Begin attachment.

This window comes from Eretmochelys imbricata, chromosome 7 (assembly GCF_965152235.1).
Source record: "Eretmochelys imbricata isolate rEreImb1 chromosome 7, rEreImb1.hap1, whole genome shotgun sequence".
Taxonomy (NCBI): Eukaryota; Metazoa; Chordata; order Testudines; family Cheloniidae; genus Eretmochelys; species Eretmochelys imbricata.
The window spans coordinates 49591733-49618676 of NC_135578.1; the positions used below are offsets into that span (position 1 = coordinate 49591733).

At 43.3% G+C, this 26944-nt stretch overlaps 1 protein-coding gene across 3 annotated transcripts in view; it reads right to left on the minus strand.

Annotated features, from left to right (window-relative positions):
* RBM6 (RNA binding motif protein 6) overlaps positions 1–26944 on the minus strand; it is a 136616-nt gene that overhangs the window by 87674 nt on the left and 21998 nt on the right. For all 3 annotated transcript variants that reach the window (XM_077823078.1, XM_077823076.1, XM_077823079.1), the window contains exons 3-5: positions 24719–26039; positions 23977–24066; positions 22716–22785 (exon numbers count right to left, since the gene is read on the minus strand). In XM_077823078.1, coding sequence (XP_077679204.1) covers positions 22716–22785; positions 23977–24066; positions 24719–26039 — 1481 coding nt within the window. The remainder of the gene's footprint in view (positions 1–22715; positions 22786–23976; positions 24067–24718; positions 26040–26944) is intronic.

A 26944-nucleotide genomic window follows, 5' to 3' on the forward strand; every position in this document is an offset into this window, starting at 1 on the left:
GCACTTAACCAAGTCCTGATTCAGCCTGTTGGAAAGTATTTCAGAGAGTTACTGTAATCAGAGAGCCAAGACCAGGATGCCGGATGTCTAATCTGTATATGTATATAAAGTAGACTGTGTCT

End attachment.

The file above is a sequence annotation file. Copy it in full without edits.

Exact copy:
This window comes from Eretmochelys imbricata, chromosome 7 (assembly GCF_965152235.1).
Source record: "Eretmochelys imbricata isolate rEreImb1 chromosome 7, rEreImb1.hap1, whole genome shotgun sequence".
Taxonomy (NCBI): Eukaryota; Metazoa; Chordata; order Testudines; family Cheloniidae; genus Eretmochelys; species Eretmochelys imbricata.
The window spans coordinates 49591733-49618676 of NC_135578.1; the positions used below are offsets into that span (position 1 = coordinate 49591733).

At 43.3% G+C, this 26944-nt stretch overlaps 1 protein-coding gene across 3 annotated transcripts in view; it reads right to left on the minus strand.

Annotated features, from left to right (window-relative positions):
* RBM6 (RNA binding motif protein 6) overlaps positions 1–26944 on the minus strand; it is a 136616-nt gene that overhangs the window by 87674 nt on the left and 21998 nt on the right. For all 3 annotated transcript variants that reach the window (XM_077823078.1, XM_077823076.1, XM_077823079.1), the window contains exons 3-5: positions 24719–26039; positions 23977–24066; positions 22716–22785 (exon numbers count right to left, since the gene is read on the minus strand). In XM_077823078.1, coding sequence (XP_077679204.1) covers positions 22716–22785; positions 23977–24066; positions 24719–26039 — 1481 coding nt within the window. The remainder of the gene's footprint in view (positions 1–22715; positions 22786–23976; positions 24067–24718; positions 26040–26944) is intronic.

A 26944-nucleotide genomic window follows, 5' to 3' on the forward strand; every position in this document is an offset into this window, starting at 1 on the left:
GCACTTAACCAAGTCCTGATTCAGCCTGTTGGAAAGTATTTCAGAGAGTTACTGTAATCAGAGAGCCAAGACCAGGATGCCGGATGTCTAATCTGTATATGTATATAAAGTAGACTGTGTCT